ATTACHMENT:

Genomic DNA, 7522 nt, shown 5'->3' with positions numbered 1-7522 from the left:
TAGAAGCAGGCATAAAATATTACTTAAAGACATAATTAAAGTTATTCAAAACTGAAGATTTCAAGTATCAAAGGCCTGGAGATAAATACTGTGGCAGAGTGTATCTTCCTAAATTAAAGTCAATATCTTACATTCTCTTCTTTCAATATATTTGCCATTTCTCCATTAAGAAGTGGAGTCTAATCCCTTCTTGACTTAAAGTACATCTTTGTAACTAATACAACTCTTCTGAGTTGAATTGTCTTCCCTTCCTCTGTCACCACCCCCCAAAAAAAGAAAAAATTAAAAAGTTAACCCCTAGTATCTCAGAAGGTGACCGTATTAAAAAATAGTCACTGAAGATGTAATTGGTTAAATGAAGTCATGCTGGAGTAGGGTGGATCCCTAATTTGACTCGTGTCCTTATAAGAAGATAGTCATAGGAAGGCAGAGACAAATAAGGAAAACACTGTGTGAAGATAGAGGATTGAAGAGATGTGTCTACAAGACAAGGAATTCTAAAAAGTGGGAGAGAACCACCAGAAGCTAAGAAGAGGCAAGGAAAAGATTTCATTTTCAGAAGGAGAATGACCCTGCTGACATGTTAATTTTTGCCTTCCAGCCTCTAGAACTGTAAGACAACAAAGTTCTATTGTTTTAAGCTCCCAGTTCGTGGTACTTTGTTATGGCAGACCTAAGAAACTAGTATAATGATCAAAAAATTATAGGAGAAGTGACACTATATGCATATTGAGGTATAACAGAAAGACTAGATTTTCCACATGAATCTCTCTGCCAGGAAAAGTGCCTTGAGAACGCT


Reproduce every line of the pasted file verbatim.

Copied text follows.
Genomic DNA, 7522 nt, shown 5'->3' with positions numbered 1-7522 from the left:
TAGAAGCAGGCATAAAATATTACTTAAAGACATAATTAAAGTTATTCAAAACTGAAGATTTCAAGTATCAAAGGCCTGGAGATAAATACTGTGGCAGAGTGTATCTTCCTAAATTAAAGTCAATATCTTACATTCTCTTCTTTCAATATATTTGCCATTTCTCCATTAAGAAGTGGAGTCTAATCCCTTCTTGACTTAAAGTACATCTTTGTAACTAATACAACTCTTCTGAGTTGAATTGTCTTCCCTTCCTCTGTCACCACCCCCCAAAAAAAGAAAAAATTAAAAAGTTAACCCCTAGTATCTCAGAAGGTGACCGTATTAAAAAATAGTCACTGAAGATGTAATTGGTTAAATGAAGTCATGCTGGAGTAGGGTGGATCCCTAATTTGACTCGTGTCCTTATAAGAAGATAGTCATAGGAAGGCAGAGACAAATAAGGAAAACACTGTGTGAAGATAGAGGATTGAAGAGATGTGTCTACAAGACAAGGAATTCTAAAAAGTGGGAGAGAACCACCAGAAGCTAAGAAGAGGCAAGGAAAAGATTTCATTTTCAGAAGGAGAATGACCCTGCTGACATGTTAATTTTTGCCTTCCAGCCTCTAGAACTGTAAGACAACAAAGTTCTATTGTTTTAAGCTCCCAGTTCGTGGTACTTTGTTATGGCAGACCTAAGAAACTAGTATAATGATCAAAAAATTATAGGAGAAGTGACACTATATGCATATTGAGGTATAACAGAAAGACTAGATTTTCCACATGAATCTCTCTGCCAGGAAAAGTGCCTTGAGAACGCT